commencement of the war. No! He no longer had the courage! He would not
have the energy necessary to endure long marches and to face the dangers
to which one was exposed at every moment.
But what should he do? He could not stay in this ravine in concealment
until the end of hostilities. No, indeed! If it were not for having to
eat, this prospect would not have daunted him greatly. But he had to eat,
to eat every day.
And here he was, alone, armed and in uniform, on the enemy's territory,
far from those who would protect him. A shiver ran over him.
All at once he thought: "If I were only a prisoner!" And his heart
quivered with a longing, an intense desire to be taken prisoner by the
French. A prisoner, he would be saved, fed, housed, sheltered from
bullets and swords, without any apprehension whatever, in a good,
well-kept prison. A prisoner! What a dream:
His resolution was formed at once.
"I will constitute myself a prisoner."
He rose, determined to put this plan into execution without a moment's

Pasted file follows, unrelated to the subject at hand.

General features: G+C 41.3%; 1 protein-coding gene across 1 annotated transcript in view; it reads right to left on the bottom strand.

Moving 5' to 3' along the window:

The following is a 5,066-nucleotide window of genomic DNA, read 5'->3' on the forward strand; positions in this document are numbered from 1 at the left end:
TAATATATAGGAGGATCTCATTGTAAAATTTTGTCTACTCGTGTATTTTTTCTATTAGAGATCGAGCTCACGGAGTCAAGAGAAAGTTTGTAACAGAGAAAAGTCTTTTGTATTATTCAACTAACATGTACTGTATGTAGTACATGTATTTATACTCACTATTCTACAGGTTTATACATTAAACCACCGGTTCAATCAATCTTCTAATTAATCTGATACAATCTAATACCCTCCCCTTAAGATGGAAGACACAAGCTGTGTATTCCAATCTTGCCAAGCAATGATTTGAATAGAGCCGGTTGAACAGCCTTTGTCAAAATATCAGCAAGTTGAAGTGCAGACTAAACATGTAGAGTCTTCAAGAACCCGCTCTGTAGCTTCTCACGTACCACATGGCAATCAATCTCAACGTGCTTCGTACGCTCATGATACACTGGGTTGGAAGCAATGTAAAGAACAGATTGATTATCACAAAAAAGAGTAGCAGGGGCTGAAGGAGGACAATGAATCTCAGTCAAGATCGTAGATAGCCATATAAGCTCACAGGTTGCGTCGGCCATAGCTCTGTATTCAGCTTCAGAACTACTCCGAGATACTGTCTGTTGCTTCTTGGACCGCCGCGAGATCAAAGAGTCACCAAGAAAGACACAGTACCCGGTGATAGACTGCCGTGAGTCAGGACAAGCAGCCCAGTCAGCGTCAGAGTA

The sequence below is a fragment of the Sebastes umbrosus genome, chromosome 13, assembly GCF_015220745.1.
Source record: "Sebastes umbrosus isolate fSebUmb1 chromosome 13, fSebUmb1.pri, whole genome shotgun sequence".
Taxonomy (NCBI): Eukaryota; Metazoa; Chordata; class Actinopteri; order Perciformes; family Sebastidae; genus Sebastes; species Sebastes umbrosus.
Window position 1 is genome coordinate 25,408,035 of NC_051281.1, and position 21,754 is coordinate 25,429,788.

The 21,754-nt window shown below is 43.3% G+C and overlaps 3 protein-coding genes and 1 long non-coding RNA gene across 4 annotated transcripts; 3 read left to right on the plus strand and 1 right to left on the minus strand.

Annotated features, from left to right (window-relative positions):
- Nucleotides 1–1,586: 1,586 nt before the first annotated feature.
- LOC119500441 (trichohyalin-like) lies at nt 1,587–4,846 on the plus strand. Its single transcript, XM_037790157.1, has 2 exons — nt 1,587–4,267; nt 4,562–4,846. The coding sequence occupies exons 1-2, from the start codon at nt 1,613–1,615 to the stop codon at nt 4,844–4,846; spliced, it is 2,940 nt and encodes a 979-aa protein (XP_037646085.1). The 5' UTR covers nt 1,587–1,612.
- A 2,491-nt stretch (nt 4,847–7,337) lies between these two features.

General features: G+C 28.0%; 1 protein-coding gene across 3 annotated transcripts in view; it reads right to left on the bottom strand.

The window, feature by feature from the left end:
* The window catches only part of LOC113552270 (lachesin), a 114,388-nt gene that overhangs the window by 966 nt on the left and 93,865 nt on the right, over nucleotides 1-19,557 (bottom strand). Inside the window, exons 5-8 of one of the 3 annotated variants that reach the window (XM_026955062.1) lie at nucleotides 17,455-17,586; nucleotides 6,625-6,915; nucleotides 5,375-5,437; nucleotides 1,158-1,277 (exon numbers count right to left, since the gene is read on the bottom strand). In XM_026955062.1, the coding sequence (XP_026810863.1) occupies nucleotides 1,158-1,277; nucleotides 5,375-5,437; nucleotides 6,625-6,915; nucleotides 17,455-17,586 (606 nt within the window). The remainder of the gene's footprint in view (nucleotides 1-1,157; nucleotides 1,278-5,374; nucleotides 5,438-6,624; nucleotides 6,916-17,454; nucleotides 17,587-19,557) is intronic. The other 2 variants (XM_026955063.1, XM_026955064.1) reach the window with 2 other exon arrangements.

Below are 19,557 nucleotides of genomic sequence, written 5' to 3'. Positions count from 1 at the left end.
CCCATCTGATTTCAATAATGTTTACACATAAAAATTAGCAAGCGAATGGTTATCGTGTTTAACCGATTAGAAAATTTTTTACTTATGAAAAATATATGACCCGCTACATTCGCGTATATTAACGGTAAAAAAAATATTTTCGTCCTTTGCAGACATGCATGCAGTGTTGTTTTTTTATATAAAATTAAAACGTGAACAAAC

delay. But he stood motionless, suddenly a prey to disturbing reflections
and fresh terrors.
Where would he make himself a prisoner and how? In What direction? And
frightful pictures, pictures of death came into his mind.
He would run terrible danger in venturing alone through the country with
his pointed helmet.
Supposing he should meet some peasants. These peasants seeing a Prussian
who had lost his way, an unprotected Prussian, would kill him as if he
were a stray dog! They would murder him with their forks, their picks,
their scythes and their shovels. They would make a stew of him, a pie,
with the frenzy of exasperated, conquered enemies.
If he should meet the sharpshooters! These sharpshooters, madmen without
law or discipline, would shoot him just for amusement to pass an hour; it
would make them laugh to see his head. And he fancied he was already
leaning against a wall in-front of four rifles whose little black
apertures seemed to be gazing at him.